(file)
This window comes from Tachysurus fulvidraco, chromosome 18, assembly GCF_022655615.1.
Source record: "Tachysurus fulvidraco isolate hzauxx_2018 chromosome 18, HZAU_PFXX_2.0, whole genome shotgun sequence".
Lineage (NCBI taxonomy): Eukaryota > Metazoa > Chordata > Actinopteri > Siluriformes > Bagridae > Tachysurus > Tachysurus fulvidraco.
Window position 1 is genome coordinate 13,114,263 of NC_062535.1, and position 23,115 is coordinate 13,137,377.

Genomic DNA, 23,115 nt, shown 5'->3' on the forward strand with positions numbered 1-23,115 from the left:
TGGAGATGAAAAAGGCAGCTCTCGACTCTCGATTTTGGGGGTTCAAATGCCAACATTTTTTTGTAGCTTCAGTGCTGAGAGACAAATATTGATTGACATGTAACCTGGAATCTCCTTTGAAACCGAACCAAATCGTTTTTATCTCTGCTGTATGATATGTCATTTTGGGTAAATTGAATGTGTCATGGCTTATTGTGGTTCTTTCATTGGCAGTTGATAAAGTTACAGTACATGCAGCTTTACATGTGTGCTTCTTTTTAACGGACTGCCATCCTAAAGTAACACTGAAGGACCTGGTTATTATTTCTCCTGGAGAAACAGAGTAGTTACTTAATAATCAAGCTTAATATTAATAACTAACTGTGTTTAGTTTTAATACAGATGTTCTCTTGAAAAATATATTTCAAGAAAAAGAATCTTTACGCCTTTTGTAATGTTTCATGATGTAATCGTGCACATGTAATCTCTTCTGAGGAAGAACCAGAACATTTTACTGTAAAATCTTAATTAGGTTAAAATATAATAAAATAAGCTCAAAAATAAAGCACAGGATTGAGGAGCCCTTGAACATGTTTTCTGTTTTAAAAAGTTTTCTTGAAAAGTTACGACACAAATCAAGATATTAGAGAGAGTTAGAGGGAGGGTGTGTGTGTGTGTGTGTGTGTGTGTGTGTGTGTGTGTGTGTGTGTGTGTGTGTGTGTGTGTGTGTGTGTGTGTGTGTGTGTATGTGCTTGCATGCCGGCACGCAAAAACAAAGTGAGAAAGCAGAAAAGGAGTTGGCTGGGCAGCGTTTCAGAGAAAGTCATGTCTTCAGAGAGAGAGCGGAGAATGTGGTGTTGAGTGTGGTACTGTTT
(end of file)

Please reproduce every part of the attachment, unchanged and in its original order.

This window comes from Tachysurus fulvidraco, chromosome 18, assembly GCF_022655615.1.
Source record: "Tachysurus fulvidraco isolate hzauxx_2018 chromosome 18, HZAU_PFXX_2.0, whole genome shotgun sequence".
Lineage (NCBI taxonomy): Eukaryota > Metazoa > Chordata > Actinopteri > Siluriformes > Bagridae > Tachysurus > Tachysurus fulvidraco.
Window position 1 is genome coordinate 13,114,263 of NC_062535.1, and position 23,115 is coordinate 13,137,377.

Genomic DNA, 23,115 nt, shown 5'->3' on the forward strand with positions numbered 1-23,115 from the left:
TGGAGATGAAAAAGGCAGCTCTCGACTCTCGATTTTGGGGGTTCAAATGCCAACATTTTTTTGTAGCTTCAGTGCTGAGAGACAAATATTGATTGACATGTAACCTGGAATCTCCTTTGAAACCGAACCAAATCGTTTTTATCTCTGCTGTATGATATGTCATTTTGGGTAAATTGAATGTGTCATGGCTTATTGTGGTTCTTTCATTGGCAGTTGATAAAGTTACAGTACATGCAGCTTTACATGTGTGCTTCTTTTTAACGGACTGCCATCCTAAAGTAACACTGAAGGACCTGGTTATTATTTCTCCTGGAGAAACAGAGTAGTTACTTAATAATCAAGCTTAATATTAATAACTAACTGTGTTTAGTTTTAATACAGATGTTCTCTTGAAAAATATATTTCAAGAAAAAGAATCTTTACGCCTTTTGTAATGTTTCATGATGTAATCGTGCACATGTAATCTCTTCTGAGGAAGAACCAGAACATTTTACTGTAAAATCTTAATTAGGTTAAAATATAATAAAATAAGCTCAAAAATAAAGCACAGGATTGAGGAGCCCTTGAACATGTTTTCTGTTTTAAAAAGTTTTCTTGAAAAGTTACGACACAAATCAAGATATTAGAGAGAGTTAGAGGGAGGGTGTGTGTGTGTGTGTGTGTGTGTGTGTGTGTGTGTGTGTGTGTGTGTGTGTGTGTGTGTGTGTGTGTGTGTGTGTGTGTGTATGTGCTTGCATGCCGGCACGCAAAAACAAAGTGAGAAAGCAGAAAAGGAGTTGGCTGGGCAGCGTTTCAGAGAAAGTCATGTCTTCAGAGAGAGAGCGGAGAATGTGGTGTTGAGTGTGGTACTGTTT